Thursday, November 22, 2012

Women bishops - apology

I give thanks to writer Michael Wenham for his blog, Diary of a Dancing Donkey, but more so for his insight into the Church, the women who serve in it and helping us see what Jesus saw in women. How those in the Church of England can go on about what Scripture "says" as opposed to what Our Lord "lived" and "taught" in word and example. I think in many ways we have been "reading" His "teachings" not quite the way He intended [indeed, a bold statement for a lay person to make but you'll get over it and simply know it's me being me]. It gives a whole new meaning to "come and be my disciple", and "go and DO likewise" [my emphasis]. Michael gives a sincere perspective on the recent vote not to allow women to become bishops in Church of England, UK>:

"Last night I thought it might have been a mistake to listen to the afternoon live stream of the Church of England General Synod's debate about the ordination of women bishops, since whenever I woke - which was quite often - my mind was mulling it all over. I found myself surprisingly upset. So I resolved to write a letter today to my women friends who are also priests and were most immediately injured by the marginal defeat, but it also extends to all who feel that they have been discriminated against by a church they love."

19 Churchward Close
21st November 2012

Dear Sisters

I am very sorry that you were so grievously hurt yesterday.

I have to confess that not so long ago I would have been among 45 clergy voting against the women bishops' measure yesterday and I might well have used sermons to say why. About twelve years ago, when the possibility was beginning to be mooted, I remember being asked over lunch at Lee Abbey what I thought about women being bishops and answering that I was against it and wouldn't serve under one. I have repented since.

Four things convinced me that I was wrong. The first was the succession of women in training for ordination at Wycliffe Hall who came on attachment or to preach in our parish. I'm not making comparisons! We had good male ordinands, of course, but it struck me that to be a female ordinand you had to be outstanding. I can remember them all and they were all inspiring. It's not that they set out to change my mind, but merely that they themselves set me thinking and reassessing my previous view of what the Bible said.

Secondly, I had had no time for those who explained away the "plain meaning of Scripture". For me the Bible was, and remains, true and the ultimate authority. So I didn't approve of attempts to wriggle out of its difficult teachings. However I have come to see that the original context is crucial both to our understanding and the application of the Bible. (I have a feeling this is known as hermeneutics.) I didn't find any idea of gender hierarchy at creation in Genesis; it seemed to be introduced as a consequence of the fall. I found that Jesus came to reverse the effects of the Fall and bring in the Kingdom of God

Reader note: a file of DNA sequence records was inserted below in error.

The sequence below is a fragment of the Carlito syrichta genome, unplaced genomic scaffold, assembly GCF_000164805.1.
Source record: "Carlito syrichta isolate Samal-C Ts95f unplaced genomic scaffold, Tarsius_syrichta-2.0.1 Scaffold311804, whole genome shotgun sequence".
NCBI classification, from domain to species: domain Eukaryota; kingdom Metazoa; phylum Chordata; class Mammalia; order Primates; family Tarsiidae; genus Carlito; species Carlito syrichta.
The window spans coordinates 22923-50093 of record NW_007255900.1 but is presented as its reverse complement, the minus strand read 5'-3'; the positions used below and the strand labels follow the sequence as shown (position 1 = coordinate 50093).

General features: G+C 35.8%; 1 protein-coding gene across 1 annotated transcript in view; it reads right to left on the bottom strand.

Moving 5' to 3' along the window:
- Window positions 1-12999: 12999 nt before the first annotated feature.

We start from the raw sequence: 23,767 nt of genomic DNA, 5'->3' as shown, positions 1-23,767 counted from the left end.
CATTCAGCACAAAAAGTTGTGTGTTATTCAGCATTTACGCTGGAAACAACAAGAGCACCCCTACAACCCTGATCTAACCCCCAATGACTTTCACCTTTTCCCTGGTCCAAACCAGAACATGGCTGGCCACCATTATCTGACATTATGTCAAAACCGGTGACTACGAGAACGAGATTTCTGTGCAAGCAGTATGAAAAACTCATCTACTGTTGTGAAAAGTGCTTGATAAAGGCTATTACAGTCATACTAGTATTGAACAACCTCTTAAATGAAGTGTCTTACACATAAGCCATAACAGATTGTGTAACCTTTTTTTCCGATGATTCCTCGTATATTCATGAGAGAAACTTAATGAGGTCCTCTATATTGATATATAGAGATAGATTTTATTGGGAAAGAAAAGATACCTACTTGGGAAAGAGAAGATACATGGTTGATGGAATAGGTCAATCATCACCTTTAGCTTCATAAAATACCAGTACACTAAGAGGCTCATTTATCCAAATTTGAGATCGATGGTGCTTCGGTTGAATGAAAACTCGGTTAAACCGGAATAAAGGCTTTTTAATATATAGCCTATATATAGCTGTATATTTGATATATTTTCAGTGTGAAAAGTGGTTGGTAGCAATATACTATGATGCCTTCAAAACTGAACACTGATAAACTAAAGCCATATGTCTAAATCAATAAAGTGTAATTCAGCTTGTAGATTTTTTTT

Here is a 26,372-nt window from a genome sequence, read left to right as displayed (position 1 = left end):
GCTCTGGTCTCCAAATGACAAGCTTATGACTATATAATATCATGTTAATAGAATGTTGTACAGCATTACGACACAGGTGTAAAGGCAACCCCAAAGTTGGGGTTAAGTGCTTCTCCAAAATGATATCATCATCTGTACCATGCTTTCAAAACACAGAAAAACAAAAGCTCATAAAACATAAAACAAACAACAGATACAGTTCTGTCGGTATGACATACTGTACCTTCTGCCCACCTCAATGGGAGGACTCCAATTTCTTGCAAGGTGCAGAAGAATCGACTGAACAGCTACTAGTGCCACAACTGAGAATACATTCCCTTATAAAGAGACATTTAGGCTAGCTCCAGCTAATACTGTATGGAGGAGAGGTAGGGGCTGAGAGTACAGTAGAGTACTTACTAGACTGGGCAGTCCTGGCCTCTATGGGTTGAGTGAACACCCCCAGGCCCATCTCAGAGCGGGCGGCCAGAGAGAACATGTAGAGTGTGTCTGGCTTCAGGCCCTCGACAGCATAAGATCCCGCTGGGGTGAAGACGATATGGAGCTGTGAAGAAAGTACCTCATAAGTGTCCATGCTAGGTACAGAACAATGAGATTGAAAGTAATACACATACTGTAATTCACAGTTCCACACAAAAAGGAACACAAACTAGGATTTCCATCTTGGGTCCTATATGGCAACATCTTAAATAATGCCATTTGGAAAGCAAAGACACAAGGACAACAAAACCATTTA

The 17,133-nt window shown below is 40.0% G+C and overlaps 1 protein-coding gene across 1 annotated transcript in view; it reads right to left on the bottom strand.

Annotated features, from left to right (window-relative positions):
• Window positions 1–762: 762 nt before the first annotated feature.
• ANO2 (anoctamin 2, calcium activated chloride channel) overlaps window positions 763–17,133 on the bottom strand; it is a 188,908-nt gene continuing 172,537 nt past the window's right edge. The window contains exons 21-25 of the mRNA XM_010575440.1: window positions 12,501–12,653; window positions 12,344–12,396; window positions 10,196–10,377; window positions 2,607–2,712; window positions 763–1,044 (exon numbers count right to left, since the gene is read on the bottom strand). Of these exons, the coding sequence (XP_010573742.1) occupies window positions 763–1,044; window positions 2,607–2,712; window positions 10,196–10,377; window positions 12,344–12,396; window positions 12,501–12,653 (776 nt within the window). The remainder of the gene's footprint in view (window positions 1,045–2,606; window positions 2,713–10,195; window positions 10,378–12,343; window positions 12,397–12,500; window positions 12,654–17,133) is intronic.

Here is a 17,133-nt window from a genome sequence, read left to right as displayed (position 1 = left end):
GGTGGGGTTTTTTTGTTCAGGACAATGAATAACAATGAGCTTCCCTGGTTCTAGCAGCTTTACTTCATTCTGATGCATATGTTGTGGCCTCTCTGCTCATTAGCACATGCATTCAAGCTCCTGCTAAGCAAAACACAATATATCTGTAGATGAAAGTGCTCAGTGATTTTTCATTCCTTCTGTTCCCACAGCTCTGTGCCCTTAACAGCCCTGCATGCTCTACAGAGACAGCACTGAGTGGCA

“The Spirit of the Lord is upon me,
because he has anointed me
to proclaim good news to the poor.
He has sent me to proclaim liberty to the captives
and recovering of sight to the blind,
to set at liberty those who are oppressed,
to proclaim the year of the Lord's favour”.

This accorded with the radical way that Jesus interacted with women, overturning the oppression to which they had been subjected - so that the first response of faith to his incarnation was by a woman, the Virgin Mary, (a contrast to Zechariah the priest); the first Gentile apostle/evangelist was the Samaritan woman; he commended Mary of Bethany for sitting as a disciple at a rabbi's feet; he entrusted the good news of his resurrection to Mary Magdalene; and one could go on. He utterly reversed the accepted subordinate role of women.

The rest of this magnificent article can be read at Diary of a Dancing Donkey. It is well worth the read but mostly, and importantly, the revelation that we can be wrong about a thing, and have our hearts opened by Christ's blazing love and the comprehension revealed to us by the timelessness of an all-knowing God, who loves us and loves all, and always has, women and men.

Michael also recommends a book at the end of his article. A picture of it is up above though you will see it when you read his post. Catherine